Embracing the absurd

Guilderland native pens first book with a cast of zany characters and adventures

More than a decade after a local man started writing a book in college, he dusted off the novel of absurd comedy to see the words finally make it to the printed page. The first challenge was finding some way to get the text off an old floppy disk that had been stashed away.


Michael Parker

Michael Parker, who lives in his hometown of Guilderland with his wife and three daughters, started the book in 1996 and continued working on it for another three years, in between completing academic assignments at St. Bonaventure University. Parker earned his master’s in English from the university and then taught for a year before transitioning to working at the Times Union. He tried getting his book published through standard avenues, but was met with several rejection letters.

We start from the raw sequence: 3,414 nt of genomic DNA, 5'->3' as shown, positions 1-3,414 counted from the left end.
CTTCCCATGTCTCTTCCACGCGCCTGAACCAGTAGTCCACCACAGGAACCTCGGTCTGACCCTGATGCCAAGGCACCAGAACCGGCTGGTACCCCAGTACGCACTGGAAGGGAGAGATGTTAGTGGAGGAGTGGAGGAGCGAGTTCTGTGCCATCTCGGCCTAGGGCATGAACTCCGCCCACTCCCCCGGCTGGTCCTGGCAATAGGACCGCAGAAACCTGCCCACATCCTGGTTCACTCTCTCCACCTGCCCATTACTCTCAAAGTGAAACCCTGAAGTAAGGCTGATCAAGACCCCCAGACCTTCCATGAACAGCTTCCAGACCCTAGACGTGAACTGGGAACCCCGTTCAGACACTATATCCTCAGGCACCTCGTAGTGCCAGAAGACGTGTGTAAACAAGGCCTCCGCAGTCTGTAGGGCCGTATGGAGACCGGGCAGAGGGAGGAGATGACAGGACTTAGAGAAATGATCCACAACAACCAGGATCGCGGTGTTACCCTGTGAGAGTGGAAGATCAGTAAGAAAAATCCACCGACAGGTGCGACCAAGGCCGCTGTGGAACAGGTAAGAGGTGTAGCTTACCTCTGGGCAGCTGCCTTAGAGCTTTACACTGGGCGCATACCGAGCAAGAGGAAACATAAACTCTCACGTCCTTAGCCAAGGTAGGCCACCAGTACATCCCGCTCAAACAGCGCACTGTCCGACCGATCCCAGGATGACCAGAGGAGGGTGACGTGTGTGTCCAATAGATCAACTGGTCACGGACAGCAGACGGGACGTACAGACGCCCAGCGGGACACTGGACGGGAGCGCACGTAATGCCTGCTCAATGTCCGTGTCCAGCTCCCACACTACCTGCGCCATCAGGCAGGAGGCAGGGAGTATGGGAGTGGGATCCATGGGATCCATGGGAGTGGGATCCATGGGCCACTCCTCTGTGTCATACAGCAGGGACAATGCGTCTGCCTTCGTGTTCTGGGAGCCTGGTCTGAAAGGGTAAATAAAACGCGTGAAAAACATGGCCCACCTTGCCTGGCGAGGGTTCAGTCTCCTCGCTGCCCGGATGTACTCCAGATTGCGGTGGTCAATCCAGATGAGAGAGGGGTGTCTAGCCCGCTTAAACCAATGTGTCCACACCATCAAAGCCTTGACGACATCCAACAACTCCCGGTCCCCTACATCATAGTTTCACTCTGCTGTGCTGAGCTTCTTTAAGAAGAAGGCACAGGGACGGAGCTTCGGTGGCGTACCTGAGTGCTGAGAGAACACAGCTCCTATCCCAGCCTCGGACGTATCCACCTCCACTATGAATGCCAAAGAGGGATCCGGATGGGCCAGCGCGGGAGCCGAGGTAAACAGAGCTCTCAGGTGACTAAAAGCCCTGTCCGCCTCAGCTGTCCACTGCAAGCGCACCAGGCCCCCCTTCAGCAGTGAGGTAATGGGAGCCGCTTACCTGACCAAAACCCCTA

“I had done the traditional route, printed out copies, sent it out to literary agents and a couple of publishing firms and had a stack of 40 to 50 rejection letters,” Parker said.

There was one agent who showed some interest, but ultimately decided against taking on Parker. Shortly after, he started working full-time in a newsroom and found writing as a hobby difficult after spending the day writing professionally.

“It can be a grueling process, and it is easy to get discouraged, and that is probably the most difficult thing any writer faces, especially going to the traditional route,” he said.

For 14 years, the completed book sat dormant on a floppy disk as Parker continued his career and started a family with his wife, Angelica Gonzalez-Parker. In 2004, he transitioned to working in the communications office at the University of Albany, and now holds the title of associate director of communications.

What pushed Parker to refocus on getting his book printed wasn’t a black and white reason, but rather “50 Shades of Grey.” His writing is vastly different from author Erika Leonard, known by her pen name E.L. James, but the surprise success she had skirting traditional publishing routes was an inspiration.

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